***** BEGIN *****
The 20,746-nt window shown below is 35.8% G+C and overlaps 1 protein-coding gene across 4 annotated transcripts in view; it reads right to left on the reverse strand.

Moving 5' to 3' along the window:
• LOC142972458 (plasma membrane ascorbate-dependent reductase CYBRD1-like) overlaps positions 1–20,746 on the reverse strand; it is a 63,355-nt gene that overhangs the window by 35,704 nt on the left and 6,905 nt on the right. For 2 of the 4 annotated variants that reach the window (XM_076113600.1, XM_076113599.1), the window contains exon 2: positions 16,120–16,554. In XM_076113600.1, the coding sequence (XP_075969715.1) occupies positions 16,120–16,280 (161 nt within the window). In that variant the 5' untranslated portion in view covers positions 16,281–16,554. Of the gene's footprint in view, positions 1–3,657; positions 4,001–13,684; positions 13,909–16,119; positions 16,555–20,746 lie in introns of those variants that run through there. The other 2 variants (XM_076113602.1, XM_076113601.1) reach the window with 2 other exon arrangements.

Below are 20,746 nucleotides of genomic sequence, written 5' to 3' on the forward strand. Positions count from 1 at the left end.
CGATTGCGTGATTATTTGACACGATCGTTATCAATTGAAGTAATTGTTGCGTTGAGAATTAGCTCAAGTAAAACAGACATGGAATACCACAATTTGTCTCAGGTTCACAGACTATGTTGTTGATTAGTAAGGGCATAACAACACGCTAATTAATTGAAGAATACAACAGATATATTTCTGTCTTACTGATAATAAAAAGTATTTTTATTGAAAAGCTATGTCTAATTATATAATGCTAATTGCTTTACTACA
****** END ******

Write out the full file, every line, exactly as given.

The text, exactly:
The 20,746-nt window shown below is 35.8% G+C and overlaps 1 protein-coding gene across 4 annotated transcripts in view; it reads right to left on the reverse strand.

Moving 5' to 3' along the window:
• LOC142972458 (plasma membrane ascorbate-dependent reductase CYBRD1-like) overlaps positions 1–20,746 on the reverse strand; it is a 63,355-nt gene that overhangs the window by 35,704 nt on the left and 6,905 nt on the right. For 2 of the 4 annotated variants that reach the window (XM_076113600.1, XM_076113599.1), the window contains exon 2: positions 16,120–16,554. In XM_076113600.1, the coding sequence (XP_075969715.1) occupies positions 16,120–16,280 (161 nt within the window). In that variant the 5' untranslated portion in view covers positions 16,281–16,554. Of the gene's footprint in view, positions 1–3,657; positions 4,001–13,684; positions 13,909–16,119; positions 16,555–20,746 lie in introns of those variants that run through there. The other 2 variants (XM_076113602.1, XM_076113601.1) reach the window with 2 other exon arrangements.

Below are 20,746 nucleotides of genomic sequence, written 5' to 3' on the forward strand. Positions count from 1 at the left end.
CGATTGCGTGATTATTTGACACGATCGTTATCAATTGAAGTAATTGTTGCGTTGAGAATTAGCTCAAGTAAAACAGACATGGAATACCACAATTTGTCTCAGGTTCACAGACTATGTTGTTGATTAGTAAGGGCATAACAACACGCTAATTAATTGAAGAATACAACAGATATATTTCTGTCTTACTGATAATAAAAAGTATTTTTATTGAAAAGCTATGTCTAATTATATAATGCTAATTGCTTTACTACA